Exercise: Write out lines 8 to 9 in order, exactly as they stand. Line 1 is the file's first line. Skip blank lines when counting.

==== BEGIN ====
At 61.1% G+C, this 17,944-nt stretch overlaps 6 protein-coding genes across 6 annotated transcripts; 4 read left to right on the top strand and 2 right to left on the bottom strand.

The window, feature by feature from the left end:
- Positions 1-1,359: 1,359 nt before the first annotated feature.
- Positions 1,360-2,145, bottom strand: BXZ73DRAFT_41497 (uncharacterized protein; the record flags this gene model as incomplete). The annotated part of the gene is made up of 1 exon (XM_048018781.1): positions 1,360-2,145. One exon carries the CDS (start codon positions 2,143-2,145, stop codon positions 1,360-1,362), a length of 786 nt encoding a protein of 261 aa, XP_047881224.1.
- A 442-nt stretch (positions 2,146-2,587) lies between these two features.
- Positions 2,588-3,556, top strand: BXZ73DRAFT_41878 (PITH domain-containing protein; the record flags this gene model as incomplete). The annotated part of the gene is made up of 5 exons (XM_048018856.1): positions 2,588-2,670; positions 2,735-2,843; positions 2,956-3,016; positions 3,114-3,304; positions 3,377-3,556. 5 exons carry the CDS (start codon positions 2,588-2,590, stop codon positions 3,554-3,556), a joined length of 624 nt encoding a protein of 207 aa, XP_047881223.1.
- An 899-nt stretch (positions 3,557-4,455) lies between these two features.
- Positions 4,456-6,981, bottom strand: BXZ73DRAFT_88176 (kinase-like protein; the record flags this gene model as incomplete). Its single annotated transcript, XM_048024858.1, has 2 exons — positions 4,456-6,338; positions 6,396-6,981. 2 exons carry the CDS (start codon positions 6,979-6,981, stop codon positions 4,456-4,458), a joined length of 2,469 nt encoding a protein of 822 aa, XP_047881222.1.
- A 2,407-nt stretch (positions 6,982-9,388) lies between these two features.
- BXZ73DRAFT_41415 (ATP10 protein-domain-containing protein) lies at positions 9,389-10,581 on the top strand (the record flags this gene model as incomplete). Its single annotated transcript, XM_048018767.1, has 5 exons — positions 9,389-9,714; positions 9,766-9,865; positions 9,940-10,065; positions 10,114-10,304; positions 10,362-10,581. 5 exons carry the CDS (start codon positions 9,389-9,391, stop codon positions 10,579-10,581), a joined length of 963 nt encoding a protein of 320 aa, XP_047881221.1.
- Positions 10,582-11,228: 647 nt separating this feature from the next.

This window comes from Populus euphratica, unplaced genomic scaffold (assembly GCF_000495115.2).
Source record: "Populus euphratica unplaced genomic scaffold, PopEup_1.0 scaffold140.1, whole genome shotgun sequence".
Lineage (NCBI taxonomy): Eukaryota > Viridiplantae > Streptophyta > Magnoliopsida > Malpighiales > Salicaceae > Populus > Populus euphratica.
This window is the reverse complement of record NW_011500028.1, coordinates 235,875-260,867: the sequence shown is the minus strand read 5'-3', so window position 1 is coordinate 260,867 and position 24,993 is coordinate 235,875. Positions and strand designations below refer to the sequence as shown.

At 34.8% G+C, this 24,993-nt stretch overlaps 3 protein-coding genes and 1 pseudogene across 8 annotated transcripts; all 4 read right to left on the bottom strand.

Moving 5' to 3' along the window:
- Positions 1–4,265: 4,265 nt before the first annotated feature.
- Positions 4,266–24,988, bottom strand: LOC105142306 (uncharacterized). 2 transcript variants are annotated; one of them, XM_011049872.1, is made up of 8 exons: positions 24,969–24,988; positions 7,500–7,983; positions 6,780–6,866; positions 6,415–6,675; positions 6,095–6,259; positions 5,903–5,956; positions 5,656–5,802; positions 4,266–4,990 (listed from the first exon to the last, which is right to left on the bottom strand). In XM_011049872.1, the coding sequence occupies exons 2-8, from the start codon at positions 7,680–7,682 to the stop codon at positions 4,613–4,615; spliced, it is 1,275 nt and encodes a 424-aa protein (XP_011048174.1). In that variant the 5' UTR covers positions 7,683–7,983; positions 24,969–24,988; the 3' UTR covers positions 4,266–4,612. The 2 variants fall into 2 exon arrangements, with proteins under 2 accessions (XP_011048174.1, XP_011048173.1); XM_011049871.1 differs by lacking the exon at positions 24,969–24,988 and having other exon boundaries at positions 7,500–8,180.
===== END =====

- Positions 4,456-6,981, bottom strand: BXZ73DRAFT_88176 (kinase-like protein; the record flags this gene model as incomplete). Its single annotated transcript, XM_048024858.1, has 2 exons — positions 4,456-6,338; positions 6,396-6,981. 2 exons carry the CDS (start codon positions 6,979-6,981, stop codon positions 4,456-4,458), a joined length of 2,469 nt encoding a protein of 822 aa, XP_047881222.1.
- A 2,407-nt stretch (positions 6,982-9,388) lies between these two features.